Interior design of the future
The Design Partnership was founded in 1991 to address the joint requirements of architecture and retail design. The company has since extended its services to include “Brandertising™”, which is a combination of branding and advertising.
Co-founder Callie van der Merwe explains that advertising is changing. Companies are looking for new ways to draw attention to their brand, and to communicate the value of that brand to the audience they have already captured. The Design Partnership understands the fine line between design disciplines, and incorporates those principles to create the most appropriate message, which one only allows their clients to stand out from their competitors, but also attract their target audience.
Brandertising may well change companies’ approach to interior design. It centres around portraying a message through design, and using visual clues to increase commitment to the brand. Attention is given in detail to every aspect, from maximizing the flow (and thus ezposure to the maximum amount of products) to the texture on the walls and the cutlery used. These elements on their on do not have the same significant impact as they do when combined, which is why it is important to strike a balance. In the end, it has to communicate the brand visually.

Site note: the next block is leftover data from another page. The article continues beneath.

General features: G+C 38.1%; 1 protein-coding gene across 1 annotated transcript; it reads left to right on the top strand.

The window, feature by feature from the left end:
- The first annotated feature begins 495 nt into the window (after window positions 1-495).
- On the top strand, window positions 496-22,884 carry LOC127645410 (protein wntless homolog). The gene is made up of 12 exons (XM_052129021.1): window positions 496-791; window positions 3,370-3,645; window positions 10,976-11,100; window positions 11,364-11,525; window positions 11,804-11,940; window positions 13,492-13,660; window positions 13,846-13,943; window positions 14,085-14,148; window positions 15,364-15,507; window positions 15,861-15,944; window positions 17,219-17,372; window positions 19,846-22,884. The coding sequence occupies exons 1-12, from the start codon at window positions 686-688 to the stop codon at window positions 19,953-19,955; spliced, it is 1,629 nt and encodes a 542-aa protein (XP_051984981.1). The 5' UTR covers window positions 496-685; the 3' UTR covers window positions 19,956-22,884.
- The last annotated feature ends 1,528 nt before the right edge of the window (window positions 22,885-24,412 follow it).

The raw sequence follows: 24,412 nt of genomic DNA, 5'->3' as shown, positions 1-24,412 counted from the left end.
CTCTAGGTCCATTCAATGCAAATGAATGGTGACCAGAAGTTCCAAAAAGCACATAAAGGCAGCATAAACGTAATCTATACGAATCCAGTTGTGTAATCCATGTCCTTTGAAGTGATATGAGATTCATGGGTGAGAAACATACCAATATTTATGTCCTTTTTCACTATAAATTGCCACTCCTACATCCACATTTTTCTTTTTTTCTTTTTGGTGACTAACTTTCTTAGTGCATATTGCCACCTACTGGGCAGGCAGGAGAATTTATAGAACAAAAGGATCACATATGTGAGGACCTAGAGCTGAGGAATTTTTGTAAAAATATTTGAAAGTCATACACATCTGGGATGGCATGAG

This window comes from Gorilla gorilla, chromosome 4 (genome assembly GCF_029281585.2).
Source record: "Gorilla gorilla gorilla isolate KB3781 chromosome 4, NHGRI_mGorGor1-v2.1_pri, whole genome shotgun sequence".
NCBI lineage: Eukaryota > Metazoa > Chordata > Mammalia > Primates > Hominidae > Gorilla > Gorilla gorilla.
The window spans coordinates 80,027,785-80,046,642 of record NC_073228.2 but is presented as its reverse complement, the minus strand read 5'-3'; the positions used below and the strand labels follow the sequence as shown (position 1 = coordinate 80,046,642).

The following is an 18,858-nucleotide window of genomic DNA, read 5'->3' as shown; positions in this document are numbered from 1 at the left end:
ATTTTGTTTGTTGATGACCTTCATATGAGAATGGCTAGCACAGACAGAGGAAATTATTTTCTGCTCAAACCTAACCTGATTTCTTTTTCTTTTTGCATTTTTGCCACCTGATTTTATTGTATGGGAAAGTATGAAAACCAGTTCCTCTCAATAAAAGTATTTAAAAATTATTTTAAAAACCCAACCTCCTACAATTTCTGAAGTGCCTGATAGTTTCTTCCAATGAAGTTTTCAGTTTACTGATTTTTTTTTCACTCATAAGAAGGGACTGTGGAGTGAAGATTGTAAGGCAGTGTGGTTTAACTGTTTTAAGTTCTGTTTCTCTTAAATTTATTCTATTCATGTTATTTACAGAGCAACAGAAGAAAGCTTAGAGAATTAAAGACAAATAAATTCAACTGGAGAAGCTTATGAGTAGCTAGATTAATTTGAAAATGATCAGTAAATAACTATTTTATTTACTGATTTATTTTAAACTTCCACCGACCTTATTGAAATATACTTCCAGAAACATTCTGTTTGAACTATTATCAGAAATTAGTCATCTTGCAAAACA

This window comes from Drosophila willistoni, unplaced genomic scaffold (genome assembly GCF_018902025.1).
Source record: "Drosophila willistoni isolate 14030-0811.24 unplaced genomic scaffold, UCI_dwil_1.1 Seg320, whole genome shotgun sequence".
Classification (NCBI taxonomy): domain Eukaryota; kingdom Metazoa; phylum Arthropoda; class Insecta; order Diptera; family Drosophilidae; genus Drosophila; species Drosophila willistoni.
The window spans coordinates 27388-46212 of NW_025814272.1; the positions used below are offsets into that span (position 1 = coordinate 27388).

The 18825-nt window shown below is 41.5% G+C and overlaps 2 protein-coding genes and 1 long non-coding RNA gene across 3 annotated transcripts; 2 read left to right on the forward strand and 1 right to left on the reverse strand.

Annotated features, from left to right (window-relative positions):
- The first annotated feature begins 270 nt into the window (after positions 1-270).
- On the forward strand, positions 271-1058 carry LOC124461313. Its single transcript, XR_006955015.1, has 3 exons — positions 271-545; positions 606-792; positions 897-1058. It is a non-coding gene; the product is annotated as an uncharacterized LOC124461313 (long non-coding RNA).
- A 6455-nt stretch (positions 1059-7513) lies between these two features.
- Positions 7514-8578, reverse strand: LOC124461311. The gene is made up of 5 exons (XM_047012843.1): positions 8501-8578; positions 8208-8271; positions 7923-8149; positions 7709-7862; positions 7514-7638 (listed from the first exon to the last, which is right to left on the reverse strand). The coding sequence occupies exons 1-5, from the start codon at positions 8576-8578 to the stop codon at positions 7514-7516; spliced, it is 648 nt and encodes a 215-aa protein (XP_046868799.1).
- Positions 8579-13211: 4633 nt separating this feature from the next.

Callie says over-branding is common as well. “There is no authenticity in repeating the brand in various aspects and as often as possible.” Often a new brand is developed around another already established and trusted brand, and the cross-pollination of ideas establishes a visual brand.
Their biggest challenge is to understand the brand and interpret the clients’ brief. The idea is to allow the brand to evolve and create its own identity.
The Design Partnership’s list of clients include Mugg & Bean, Siemens, Babcock, Doppio Zero, Softline and the Edcon Group, and they have worked on projects in Saudi Arabia, Nigeria and Greece.
“We love all our projects. We won’t do something if we don’t believe in it or for that matter don’t like it,” concludes Callie.
Originally appeared in African Connexion Magazine 2007